Non covalent interactions
Charge to charge/Electrostatic interactions e.g. in DNA, NaCl
Hydrophobic interactions e.g. hydrocarbons; oil + water
Hydrogen bonding features
Bonding between H and only electronegative atoms, namely O and N
Occur in all proteins e.g. internal H-bonding stabilizes alpha-helix; many weak H-bonds provide stability as well
Electrostatic interactions features
Very pH dependant
Essentially, strong interactions between molecules with opposite charges
e.g. DNA and histones
Hydrophobic interactions features
Will NOT form hydrogen bonds
Biggest thermodynamic driver of protein stability
Stabilizes proteins based on hydrophobic effect: polar/charged residues on exterior of protein vs non-polar/uncharged residues on interior of protein
e.g. oil and water
Explain the hydrophobic effect with regards to detergents/membranes in water.
Why do detergents decrease water's surface tension?
How is a micelle different from a bi-layer, and how is that different from a liposome?
Membranes: Phospholipids will spontaneously form membrane bi-layers in water b/c the phosphate group can interact w/ water but the lipid portion cannot.
Detergents have charged and uncharged portions. When the charged portions interact with water, water molecules will want to form bonds, thereby causing it to split and dirsupting the internal hydrogen bonds w/in the water molecules
Micelle: unit = wedge shaped; only one layer; cross section of head>>side chain
Bilayer: unit = cylindrical; cross section of head = side chain; 2 layers
Liposome: essentially a spherical bilayer with an aqueous cavity.
Explain the significance of the hydrophobic effect to protein structure
Polar/charged residues on exterior of protein vs non-polar/uncharged residues on interior of protein
e.g. myoglobin subunit
Properties of water
- Tetrahedral structure (due to non-bonding electrons)
- Lattice of hydrogen bonds contribute to high boiling point and heat of vaporization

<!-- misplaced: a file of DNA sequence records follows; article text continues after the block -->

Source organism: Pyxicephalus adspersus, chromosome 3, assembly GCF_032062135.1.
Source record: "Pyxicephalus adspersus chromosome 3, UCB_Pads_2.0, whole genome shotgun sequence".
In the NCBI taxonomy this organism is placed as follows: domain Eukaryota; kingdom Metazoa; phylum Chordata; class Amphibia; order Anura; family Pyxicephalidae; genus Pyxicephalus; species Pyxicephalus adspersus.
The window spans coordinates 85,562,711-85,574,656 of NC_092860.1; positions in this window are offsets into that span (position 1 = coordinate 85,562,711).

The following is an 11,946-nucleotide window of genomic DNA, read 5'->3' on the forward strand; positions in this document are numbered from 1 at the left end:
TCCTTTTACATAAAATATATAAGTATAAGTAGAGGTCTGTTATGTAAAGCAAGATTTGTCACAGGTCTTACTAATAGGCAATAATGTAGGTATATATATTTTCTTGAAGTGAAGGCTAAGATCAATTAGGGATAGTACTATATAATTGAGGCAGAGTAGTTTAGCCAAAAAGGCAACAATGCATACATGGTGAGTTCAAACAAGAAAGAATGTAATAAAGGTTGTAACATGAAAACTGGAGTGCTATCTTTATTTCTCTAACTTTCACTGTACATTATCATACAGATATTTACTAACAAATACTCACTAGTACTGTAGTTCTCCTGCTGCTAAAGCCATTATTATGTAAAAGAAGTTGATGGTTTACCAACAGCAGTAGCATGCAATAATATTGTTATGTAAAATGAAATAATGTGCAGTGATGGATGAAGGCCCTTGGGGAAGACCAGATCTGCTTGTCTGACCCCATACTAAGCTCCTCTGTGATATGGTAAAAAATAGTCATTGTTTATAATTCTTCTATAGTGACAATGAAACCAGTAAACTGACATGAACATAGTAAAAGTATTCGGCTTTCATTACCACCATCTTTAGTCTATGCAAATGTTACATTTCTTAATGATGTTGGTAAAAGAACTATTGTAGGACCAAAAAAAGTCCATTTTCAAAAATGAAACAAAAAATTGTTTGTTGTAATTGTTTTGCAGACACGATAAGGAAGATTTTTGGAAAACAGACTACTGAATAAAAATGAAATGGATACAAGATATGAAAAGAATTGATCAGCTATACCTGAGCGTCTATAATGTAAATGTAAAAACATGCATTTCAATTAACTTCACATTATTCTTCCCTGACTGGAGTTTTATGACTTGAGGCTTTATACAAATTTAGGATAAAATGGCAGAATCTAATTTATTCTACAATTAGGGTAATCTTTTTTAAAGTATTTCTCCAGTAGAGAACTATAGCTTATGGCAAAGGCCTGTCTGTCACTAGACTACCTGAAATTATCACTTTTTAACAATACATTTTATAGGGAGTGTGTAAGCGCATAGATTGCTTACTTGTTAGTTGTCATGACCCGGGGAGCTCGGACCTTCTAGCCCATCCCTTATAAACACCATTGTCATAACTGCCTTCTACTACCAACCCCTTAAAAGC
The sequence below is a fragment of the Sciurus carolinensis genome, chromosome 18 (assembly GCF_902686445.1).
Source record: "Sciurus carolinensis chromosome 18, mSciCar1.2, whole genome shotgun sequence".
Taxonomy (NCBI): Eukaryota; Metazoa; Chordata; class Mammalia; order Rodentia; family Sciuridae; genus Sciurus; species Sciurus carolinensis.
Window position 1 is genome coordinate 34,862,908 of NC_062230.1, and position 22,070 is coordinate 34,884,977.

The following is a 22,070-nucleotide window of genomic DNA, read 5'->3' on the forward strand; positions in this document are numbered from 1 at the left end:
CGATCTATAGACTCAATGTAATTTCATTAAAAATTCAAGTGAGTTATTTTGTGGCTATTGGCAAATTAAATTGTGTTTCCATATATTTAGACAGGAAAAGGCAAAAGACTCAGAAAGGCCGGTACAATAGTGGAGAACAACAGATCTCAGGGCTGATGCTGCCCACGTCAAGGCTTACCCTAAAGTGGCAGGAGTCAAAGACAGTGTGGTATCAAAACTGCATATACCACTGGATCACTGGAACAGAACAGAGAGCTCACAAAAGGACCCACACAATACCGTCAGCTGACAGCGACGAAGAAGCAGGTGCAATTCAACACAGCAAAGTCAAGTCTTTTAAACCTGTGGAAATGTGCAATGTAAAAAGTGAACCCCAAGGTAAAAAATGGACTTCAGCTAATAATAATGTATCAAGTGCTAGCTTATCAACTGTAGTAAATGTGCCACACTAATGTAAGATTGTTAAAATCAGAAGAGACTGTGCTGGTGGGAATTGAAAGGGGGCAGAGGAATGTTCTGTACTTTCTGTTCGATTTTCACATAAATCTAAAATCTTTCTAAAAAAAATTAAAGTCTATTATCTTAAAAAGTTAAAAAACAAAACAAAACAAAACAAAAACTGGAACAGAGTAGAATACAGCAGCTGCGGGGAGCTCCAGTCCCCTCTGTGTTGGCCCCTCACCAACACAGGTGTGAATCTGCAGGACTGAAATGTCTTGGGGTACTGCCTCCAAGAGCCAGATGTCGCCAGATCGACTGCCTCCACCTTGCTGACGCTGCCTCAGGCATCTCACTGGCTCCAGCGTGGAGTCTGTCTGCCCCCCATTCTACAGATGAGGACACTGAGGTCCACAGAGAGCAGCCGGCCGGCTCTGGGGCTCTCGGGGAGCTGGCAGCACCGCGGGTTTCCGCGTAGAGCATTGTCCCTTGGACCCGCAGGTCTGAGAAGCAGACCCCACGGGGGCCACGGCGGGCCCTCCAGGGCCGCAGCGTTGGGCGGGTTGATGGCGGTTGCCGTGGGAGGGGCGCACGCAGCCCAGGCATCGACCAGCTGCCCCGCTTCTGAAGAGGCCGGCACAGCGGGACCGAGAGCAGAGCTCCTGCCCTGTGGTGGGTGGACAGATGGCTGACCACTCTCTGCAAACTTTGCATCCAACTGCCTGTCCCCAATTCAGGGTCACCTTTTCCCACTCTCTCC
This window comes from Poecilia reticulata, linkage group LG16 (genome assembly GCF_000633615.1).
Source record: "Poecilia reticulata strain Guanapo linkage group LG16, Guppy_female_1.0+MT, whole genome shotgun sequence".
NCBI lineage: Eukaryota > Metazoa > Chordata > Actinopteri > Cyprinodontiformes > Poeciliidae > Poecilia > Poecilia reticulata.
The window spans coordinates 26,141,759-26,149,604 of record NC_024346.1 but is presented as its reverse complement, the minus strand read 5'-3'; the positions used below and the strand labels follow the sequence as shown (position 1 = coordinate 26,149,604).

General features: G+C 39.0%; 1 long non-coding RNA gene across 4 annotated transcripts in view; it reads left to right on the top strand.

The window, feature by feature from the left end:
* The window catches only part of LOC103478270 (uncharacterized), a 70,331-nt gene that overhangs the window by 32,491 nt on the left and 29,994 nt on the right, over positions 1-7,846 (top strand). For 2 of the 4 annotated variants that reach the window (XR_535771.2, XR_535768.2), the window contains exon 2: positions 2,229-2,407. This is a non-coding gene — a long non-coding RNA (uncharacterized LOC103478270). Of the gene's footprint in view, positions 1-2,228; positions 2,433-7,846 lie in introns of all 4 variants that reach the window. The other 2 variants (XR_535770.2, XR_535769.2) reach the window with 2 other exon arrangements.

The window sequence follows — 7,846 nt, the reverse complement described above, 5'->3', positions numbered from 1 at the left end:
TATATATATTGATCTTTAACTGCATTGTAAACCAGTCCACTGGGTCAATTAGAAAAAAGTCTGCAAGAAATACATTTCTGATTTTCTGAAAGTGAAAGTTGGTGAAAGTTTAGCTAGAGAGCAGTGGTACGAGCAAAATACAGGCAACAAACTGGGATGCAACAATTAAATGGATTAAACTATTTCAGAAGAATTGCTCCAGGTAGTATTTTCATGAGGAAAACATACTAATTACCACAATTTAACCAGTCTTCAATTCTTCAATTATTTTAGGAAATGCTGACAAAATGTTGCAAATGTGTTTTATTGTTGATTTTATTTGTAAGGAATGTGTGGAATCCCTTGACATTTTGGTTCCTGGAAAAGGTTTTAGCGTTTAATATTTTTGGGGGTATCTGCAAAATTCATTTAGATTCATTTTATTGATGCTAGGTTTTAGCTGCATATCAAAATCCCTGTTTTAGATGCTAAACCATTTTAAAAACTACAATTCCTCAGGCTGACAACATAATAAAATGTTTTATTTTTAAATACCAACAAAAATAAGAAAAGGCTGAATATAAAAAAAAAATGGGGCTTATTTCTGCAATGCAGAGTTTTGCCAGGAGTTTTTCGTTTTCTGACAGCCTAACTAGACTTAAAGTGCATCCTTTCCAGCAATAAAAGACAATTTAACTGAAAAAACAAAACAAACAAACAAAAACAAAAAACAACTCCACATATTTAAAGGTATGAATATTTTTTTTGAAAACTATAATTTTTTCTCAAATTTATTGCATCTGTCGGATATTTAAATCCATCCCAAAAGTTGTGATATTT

- Hydrogen bond = 1/20th strength of covalent bond
- Density varies by state: solid = decreased density so ice floats; liquid = higher density
- Attenuates charge-charge interactions e.g. dissolving NaCl >> individual molecules hydrated >> charge attenuated >> salt dissolves
How does water attenuate charge-charge interactions? Use NaCl as an example
Dissolving NaCl >> individual molecules hydrated >> charge attenuated >> salt dissolves
The substrate-binding sites of enzymes are made of which non-covalent interactions?
All three of them
pH formula for strong acids and bases
pH = -log [H+];
pOH = -log [OH-];
pH + pOH = 14
Weak acids and bases don't completely dissociate in water, so you'd need to use which equation to find the dissolved proportions of acid/base?
Which value serves as a measure of the dissociation ability of an acid?
Henderson-Hasselbalch equation: pH = pKa + log [conj base]/[acid]
Ka (dissociation constant) = [H+][A-]/[HA]
Ka or pKa are both measures of an acid's ability to dissociate, and thus an acid's strength.
High Ka = low pKa = stronger acid (the trend is similar for low Ka)
What proportion of the protonated form of an acid will exist in solution at a pH below the acid's pKa? what about above the pKa?
At pH below an acid's pKa, the protonated form will always be greater.
At pH above pKa, the acid will be predominantly de-protonated.
What's the buffering region for a simple amino acid?
If you add acid or base, what changes occur at pH near pKa? What about pH outside of the buffering range?
A total of 1 pH unit of the acid's pKa (so 0.5 at pKa1 and 0.5 at pKa2)
For something like acetic acid, at pH near pKa, adding acid/base won't change pH much. Outside of the buffering region, adding acid/base will change things quite a bit
Building blocks of proteins
Generally, at pH__, both the amino and carboxyl groups are ionized.
Because amino and carboxyl groups in AAs can dissociate, the net charge on an amino acid will depend on ___
When an amino acid exists in a state in which both the amino and carboxyl group are charged, it is in its ___ form. This typically occurs at pH__pKa, aka the ___ point
pH = pKa
Bond between AAs that is found within proteins
Peptide bond is formed between the __ of one amino acid and the __ of another amino acid
What are the types of amino acid isomers? Which one comprises proteins?
L and D stereoisomers (alpha carbon = asymmetric)
Proteins consist exclusively of L-amino acids
Non-polar, alipathic amino acids
Glycine, Gly, G
Alanine, Ala, A
Proline, Pro, P
Valine, Val, V
Leucine, Leu, L
Isoleucine, Ile, I
Methionine, Met, M
(GAP Va LIM)
Polar, uncharged AAs
Serine, Ser, S
Threonine, Thr, T
Asparagine, Asn, N
Glutamine, Gln, Q
Cysteine, Cys, C
(Stan Totalled A Great Car)
Tyrosine, Tyr, Y
Tryptophan, Trp, W
Phenylalanine, Phe, F
Basic/Positively charged AAs
Lysine, Lys, K
Arginine, Arg, R
Histidine, His, H
Acidic/Negatively charged AAs
Aspartate, Asp, D
Glutamate, Glu, E
(both close to 4ish)
Amino acids w/ hydroxyl groups
Aromatic amino acids determine the __ absorption capacity of proteins
(Abs = higher w/ tryptophan compared to tyrosine)
___ has a pKa of 6 (near neutral) and will dissociate at neutral pH
___ and ___ are in high quantities in histones
Lysine and Arginine
Amino acids w/ amide side chains
Asparagine and Glutamine
(basically, replace the COO groups on aspartate and glutamate and replace w/ an amide)